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To: skinkinthegrass
Glad you liked it. :)

4 posted on 10/23/2011 9:30:13 PM PDT by bd476
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To: bd476

Thank you so much for the excellent essay-post!


5 posted on 10/23/2011 9:43:37 PM PDT by Alamo-Girl
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To: Pharmboy

Rev-ping


6 posted on 10/23/2011 10:20:12 PM PDT by ntnychik
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To: Alamo-Girl

You’re welcome, Alamo-Girl! Thank you for the kind comment. :)


7 posted on 10/23/2011 10:31:40 PM PDT by bd476
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To: bd476
Great read!
8 posted on 10/23/2011 10:38:46 PM PDT by Ken H (They are running out of other people's money. )
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To: bd476
When I first glanced at the headline, I thought, 'What the...?'

lol

9 posted on 10/23/2011 10:43:22 PM PDT by Ken H (They are running out of other people's money. )
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To: bd476

Excellent thread, thank you. It shows how real battles aren’t made-for-TV movies, but are always part of larger overall situations that themselves are constantly developing. Therefore never say die, no matter how things look. And always remember that when the enemy talks - they’re lying (by definition).


10 posted on 10/23/2011 11:12:13 PM PDT by Talisker (History will show the Illuminati won the ultimate Darwin Award.)
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To: bd476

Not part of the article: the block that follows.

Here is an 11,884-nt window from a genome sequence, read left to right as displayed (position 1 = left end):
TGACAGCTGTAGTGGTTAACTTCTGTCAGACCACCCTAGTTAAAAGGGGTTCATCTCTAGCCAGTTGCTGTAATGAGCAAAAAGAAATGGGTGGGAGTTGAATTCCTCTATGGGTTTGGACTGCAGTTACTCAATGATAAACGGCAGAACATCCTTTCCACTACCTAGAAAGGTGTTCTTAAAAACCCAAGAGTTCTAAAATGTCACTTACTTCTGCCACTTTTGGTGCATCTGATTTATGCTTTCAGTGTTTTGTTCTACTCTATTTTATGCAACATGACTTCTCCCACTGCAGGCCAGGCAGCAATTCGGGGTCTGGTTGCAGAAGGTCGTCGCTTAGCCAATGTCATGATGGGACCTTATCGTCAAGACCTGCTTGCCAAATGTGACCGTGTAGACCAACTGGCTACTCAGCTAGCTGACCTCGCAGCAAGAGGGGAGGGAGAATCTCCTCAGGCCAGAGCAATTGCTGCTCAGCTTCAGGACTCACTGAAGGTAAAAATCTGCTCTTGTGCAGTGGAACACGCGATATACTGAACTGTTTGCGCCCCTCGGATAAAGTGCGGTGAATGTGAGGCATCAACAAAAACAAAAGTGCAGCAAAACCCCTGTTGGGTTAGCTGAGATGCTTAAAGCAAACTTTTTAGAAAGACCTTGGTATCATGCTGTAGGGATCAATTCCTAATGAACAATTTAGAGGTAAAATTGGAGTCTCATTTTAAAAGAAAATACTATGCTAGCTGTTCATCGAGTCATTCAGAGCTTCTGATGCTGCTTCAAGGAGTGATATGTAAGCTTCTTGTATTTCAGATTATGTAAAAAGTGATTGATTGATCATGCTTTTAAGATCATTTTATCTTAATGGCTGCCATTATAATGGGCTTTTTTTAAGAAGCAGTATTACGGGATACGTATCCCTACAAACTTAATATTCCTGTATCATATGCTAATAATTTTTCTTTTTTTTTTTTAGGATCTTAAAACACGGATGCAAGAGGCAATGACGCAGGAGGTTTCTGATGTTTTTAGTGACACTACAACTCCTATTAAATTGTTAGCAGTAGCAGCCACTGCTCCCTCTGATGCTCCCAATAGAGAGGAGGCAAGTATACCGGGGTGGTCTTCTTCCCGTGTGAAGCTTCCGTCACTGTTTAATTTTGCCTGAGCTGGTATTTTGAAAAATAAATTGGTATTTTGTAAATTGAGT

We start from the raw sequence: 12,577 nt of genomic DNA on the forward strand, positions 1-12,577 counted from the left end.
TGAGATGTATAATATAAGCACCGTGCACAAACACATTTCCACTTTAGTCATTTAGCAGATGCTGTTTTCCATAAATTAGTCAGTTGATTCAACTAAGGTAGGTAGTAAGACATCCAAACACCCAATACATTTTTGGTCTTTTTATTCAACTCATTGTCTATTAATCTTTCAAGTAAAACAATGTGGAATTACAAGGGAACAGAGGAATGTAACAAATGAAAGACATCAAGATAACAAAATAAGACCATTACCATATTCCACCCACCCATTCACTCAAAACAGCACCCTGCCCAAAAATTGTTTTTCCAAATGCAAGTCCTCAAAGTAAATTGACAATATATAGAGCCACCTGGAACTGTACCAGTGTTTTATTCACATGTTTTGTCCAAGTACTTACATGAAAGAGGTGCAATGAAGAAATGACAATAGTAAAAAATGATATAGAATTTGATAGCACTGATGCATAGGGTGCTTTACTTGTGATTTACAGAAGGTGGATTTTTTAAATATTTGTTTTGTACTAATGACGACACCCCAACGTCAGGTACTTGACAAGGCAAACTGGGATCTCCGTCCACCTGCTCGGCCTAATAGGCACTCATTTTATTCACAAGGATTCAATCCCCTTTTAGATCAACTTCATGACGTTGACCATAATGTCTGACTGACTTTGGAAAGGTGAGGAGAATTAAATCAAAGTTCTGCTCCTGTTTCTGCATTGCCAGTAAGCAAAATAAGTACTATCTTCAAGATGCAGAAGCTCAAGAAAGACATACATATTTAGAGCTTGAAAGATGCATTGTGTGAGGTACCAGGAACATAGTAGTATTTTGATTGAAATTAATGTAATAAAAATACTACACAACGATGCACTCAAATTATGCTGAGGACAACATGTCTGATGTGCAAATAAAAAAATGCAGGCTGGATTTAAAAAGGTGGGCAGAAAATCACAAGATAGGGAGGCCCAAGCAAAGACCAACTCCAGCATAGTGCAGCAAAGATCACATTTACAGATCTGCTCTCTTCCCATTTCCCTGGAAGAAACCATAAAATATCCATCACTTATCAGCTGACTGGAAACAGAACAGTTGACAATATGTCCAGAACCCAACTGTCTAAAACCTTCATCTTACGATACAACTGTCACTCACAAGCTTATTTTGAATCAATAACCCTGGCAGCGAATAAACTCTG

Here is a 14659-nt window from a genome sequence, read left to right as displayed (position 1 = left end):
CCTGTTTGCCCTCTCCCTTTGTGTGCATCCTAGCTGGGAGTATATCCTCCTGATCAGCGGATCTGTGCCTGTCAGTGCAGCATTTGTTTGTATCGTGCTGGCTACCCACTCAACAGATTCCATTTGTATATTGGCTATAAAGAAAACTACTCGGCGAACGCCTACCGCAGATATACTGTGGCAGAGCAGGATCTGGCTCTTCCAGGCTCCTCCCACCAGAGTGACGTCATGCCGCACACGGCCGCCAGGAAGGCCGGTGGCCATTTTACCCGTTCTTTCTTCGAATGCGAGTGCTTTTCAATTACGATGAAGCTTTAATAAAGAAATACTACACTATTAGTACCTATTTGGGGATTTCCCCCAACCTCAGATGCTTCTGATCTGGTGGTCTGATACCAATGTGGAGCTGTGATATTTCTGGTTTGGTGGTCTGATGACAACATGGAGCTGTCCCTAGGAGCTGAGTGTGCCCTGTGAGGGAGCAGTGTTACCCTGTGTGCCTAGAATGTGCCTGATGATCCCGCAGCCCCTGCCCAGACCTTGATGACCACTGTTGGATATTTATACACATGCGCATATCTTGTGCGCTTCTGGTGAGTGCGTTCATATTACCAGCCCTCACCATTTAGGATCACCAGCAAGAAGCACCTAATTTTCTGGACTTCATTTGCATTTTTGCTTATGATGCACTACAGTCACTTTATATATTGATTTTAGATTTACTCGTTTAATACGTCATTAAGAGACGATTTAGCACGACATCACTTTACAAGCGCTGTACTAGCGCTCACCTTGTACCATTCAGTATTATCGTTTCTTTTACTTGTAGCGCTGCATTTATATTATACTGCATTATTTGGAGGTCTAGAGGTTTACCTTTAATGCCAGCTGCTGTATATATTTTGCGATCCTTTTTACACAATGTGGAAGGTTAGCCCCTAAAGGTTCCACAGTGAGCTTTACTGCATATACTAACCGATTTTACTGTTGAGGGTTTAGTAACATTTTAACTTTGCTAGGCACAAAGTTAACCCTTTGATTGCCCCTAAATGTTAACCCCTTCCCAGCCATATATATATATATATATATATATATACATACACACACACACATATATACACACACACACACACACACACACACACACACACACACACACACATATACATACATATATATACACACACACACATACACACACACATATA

This is like Manchester United suffering their worse home defeat in 56 years after they were beaten by Manchester City 6-1.


11 posted on 10/24/2011 12:05:26 AM PDT by Berlin_Freeper
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To: bd476

Did not know about Fort Mifflin and the Navy on the Delaware at all !

Thanks for the history lesson.


12 posted on 10/24/2011 1:28:59 AM PDT by onona (FR is continuing education)
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To: bd476

Good job, BD. Nice one.


13 posted on 10/24/2011 5:11:29 AM PDT by TheOldLady (FReepmail me to get ON or OFF the ZOT LIGHTNING ping list)
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To: bd476

Thanks for posting this. My folks lived in Downingtown, about 40 miles NW of Ft. Mifflin, for 40 years. Many is the time I’ve flown in and out of PHL, seen Ft. Mifflin from the air and have made a mental note to visit someday...but I’ve never gotten around to it. The battles on the Delaware in late ‘77 were indeed pivotal.


14 posted on 10/24/2011 5:27:48 AM PDT by ProtectOurFreedom
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To: bd476

bump


15 posted on 10/24/2011 5:33:14 AM PDT by Thunder 6
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To: bd476

Nice work. That is a facinating bit of history. Thanks for posting.


16 posted on 10/24/2011 6:33:26 AM PDT by RedMDer (Forward With Confidence!)